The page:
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NEC Rules on Overcurrent Protection for Equipment and Conductors

Dec. 18, 2012
How to select the correct overcurrent protection for a specific circuit based on the requirements of Art. 240

Thank you for visiting one of our most popular classic articles. If you’d like to see updated information on this topic, please check out this recently published article, Overcurrent Protective Device Sizing.

Note: This article is based on the 2011 NEC.

Overcurrent exists when current exceeds the rating of equipment or the ampacity of a conductor. This can be due to an overload, short circuit, or ground fault [Art. 100]. Overcurrent devices protect conductors and equipment from overcurrent. The trick is selecting the correct overcurrent protection for a specific circuit.

Article 240 provides requirements for sufficient overcurrent protection in the correct location. Other Articles may apply to your particular installation (see Table 240.3).

Protecting conductors

The general rule for overcurrent protection is to select an overcurrent protection device (OCPD) that protects conductors based on their ampacities (after ampacity correction and adjustment per 310.15). You must provide the protection where the conductors receive their supply [240.4 and 240.21], but several exceptions to this rule exist [240.4(A) through (G)]:

  • Power loss hazard. If circuit interruption will create a hazard (e.g., fire pump circuit), you must provide short circuit protection, but you don’t have to provide conductor overload protection [240.4(A)].
  • OCPDs rated 800A or less. If you meet the three requirements of 240.4(B), you can use the next higher standard rating of OCPD listed in 240.6 (above the ampacity of the ungrounded conductors being protected).
  • OCPDs rated over 800A. If the OCPD exceeds 800A, the conductor ampacity (after temperature correction, conductor bundling adjustment, or both) must have a rating of at least that of the OCPD defined in 240.6 [240.4(C)].
  • Transformer secondary conductors. You can protect the secondary conductors of a 2-wire (single voltage) system with the primary OCPD sized per 450.3(B) as long as that OCPD doesn’t exceed the value determined by multiplying the secondary conductor ampacity by the secondary-to-primary transformer voltage ratio [240.4(F)].
  • Specific applications. Overcurrent protection for specific equipment and conductors must comply with Table 240.4(G) references.

Air-conditioning/refrigeration equipment and circuit conductors must be protected against overcurrent per 440.22, and motor circuit conductors must be protected in accordance with Art. 430 [240.4(G)].

Flexible cords and fixture wires

The NEC applies only to premises wiring, not to the supply cords of listed appliances or luminaires or extension cords. For flexible cords and fixture wires not part of an appliance or luminaire assembly or listed extension cord:

  • Protect flexible cord with an OCPD sized for its ampacity per Table 400.5(A)(1) or Table 400.5(A)(2) [240.5].
  • Protect fixture wires with OCPDs sized for their ampacity per Table 402.5 [240.5].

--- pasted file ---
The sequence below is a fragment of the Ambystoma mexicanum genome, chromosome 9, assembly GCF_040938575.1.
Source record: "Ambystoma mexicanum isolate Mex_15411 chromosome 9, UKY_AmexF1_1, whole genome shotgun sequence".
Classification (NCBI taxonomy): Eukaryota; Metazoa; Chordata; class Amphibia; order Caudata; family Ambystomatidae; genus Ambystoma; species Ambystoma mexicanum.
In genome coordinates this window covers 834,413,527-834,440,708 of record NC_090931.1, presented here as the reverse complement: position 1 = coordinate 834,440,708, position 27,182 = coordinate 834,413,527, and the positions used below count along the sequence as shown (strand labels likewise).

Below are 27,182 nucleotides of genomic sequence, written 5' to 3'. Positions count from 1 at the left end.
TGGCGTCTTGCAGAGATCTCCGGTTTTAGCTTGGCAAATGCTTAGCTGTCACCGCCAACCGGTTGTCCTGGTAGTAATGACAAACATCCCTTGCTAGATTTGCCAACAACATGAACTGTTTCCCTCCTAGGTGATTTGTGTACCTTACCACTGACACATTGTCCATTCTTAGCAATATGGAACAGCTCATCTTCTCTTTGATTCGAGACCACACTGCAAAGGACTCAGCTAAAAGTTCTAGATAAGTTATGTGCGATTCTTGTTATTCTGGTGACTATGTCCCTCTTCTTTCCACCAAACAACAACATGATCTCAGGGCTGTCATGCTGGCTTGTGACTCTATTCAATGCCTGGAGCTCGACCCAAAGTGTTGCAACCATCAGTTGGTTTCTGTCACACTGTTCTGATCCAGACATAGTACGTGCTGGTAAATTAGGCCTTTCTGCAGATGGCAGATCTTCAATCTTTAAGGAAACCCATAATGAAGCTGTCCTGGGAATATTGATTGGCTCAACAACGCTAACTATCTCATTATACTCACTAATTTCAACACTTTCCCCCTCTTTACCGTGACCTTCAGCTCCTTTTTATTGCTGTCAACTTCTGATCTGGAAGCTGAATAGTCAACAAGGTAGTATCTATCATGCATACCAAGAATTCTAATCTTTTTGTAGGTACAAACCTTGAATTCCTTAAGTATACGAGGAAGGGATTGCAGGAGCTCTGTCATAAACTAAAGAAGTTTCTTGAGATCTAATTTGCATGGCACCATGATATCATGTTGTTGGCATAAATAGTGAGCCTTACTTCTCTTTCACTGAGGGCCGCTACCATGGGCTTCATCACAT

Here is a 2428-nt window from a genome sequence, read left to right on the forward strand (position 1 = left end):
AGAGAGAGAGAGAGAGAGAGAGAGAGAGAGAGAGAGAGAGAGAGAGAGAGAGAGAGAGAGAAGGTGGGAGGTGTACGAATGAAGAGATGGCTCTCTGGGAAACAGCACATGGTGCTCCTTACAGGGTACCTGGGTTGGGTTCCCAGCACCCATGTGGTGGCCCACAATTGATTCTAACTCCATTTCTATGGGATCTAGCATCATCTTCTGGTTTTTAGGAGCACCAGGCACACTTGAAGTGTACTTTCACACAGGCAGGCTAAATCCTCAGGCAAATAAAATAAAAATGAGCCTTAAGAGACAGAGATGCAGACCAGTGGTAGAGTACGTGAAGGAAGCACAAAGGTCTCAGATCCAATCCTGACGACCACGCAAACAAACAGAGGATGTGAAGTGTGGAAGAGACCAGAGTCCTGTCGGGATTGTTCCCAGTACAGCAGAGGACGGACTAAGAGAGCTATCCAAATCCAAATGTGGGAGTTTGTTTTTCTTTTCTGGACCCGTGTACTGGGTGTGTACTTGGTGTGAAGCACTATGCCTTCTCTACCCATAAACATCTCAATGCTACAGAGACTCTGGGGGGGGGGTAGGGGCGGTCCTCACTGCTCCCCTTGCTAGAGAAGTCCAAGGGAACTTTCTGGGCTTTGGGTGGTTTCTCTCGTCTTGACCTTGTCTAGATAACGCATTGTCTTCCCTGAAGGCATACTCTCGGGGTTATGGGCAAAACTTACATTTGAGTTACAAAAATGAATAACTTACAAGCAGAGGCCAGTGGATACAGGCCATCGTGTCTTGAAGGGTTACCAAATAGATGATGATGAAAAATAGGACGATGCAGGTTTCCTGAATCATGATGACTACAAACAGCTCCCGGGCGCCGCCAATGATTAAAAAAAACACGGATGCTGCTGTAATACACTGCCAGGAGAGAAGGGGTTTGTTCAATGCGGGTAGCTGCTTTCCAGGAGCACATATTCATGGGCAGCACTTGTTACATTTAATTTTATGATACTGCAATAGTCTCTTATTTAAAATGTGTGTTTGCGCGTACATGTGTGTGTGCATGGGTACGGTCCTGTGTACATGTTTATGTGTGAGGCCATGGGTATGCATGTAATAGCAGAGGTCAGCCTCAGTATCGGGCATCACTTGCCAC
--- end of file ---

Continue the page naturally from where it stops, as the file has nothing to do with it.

Ground fault protection

According to 240.13, service equipment and feeder circuits rated 1,000A or more supplied from a 4-wire, 3-phase, 277/480V wye-connected system must be protected against ground faults per 230.95 [215.10 and 230.95], but this requirement doesn’t apply to:

  1. Continuous industrial processes where a disorderly shutdown will introduce additional or increased hazards.
  2. Installations where ground fault protection of equipment already exists.
  3. Fire pumps [695.6(H)].

Ungrounded conductors

A fuse or circuit breaker must be connected in series with each ungrounded conductor [240.15]. Breakers must automatically (and manually) open all ungrounded conductors of the circuit. However, you can use individual single-pole breakers with identified handle ties for:

  • Multiwire branch circuits that supply only line-to-neutral loads [240.15(B)(1)] (Fig. 1).
  • Branch circuits that supply single-phase, line-to-line loads (120/240V) [240.15(B)(2)].
  • Branch circuits that supply 3-phase, line-to-line loads on systems not exceeding 120V to ground [240.15(B)(3)].


Install OCPDs where the branch circuit or feeder conductors receive their power [240.21]. The exceptions to this requirement are:

  1. Branch-circuit taps,  if they meet the requirements of 210.19 [240.21(A)].
  2. Feeder taps, if they meet the requirements of 240.21(B)(1) through (B)(5). But you can’t use the “next size up protection rule” of 240.4(B) [240.21(B)].
  3. Transformer secondary conductors, if they meet the requirements of 240.21(C).
  4. Service conductors, which are protected against overload by the service disconnect overcurrent device per 230.91 [240.21(D)].
  5. Busway taps, which you can protect per the requirements of 368.17 [240.21(E)].
  6. Motor circuit taps, which you can protect per the requirements of 430.28 and 430. 53 [240.21(F)].
  7. Conductors from generator terminals, which you can protect per the requirements of 445.12, if they meet the size requirements of 445.13 [240.21(G)].
  8. Battery conductors, for which you install the OCPDs as close as practicable to the battery terminals 240.21(H)].

OCPDs must be readily accessible [240.24(A)]. Install them so the center of the grip of the operating handle, when in its highest position, isn’t more than 6 ft, 7 in. above the floor or working platform. The four exceptions to this height requirement are:

  1. Busways, as provided in 368.17(C) [240.24(A)(1)].
  2. Supplementary OCPDs [240.24(A)(2)].
  3. OCPDs described in 225.40 and 230.92 [240.24(A)(3)].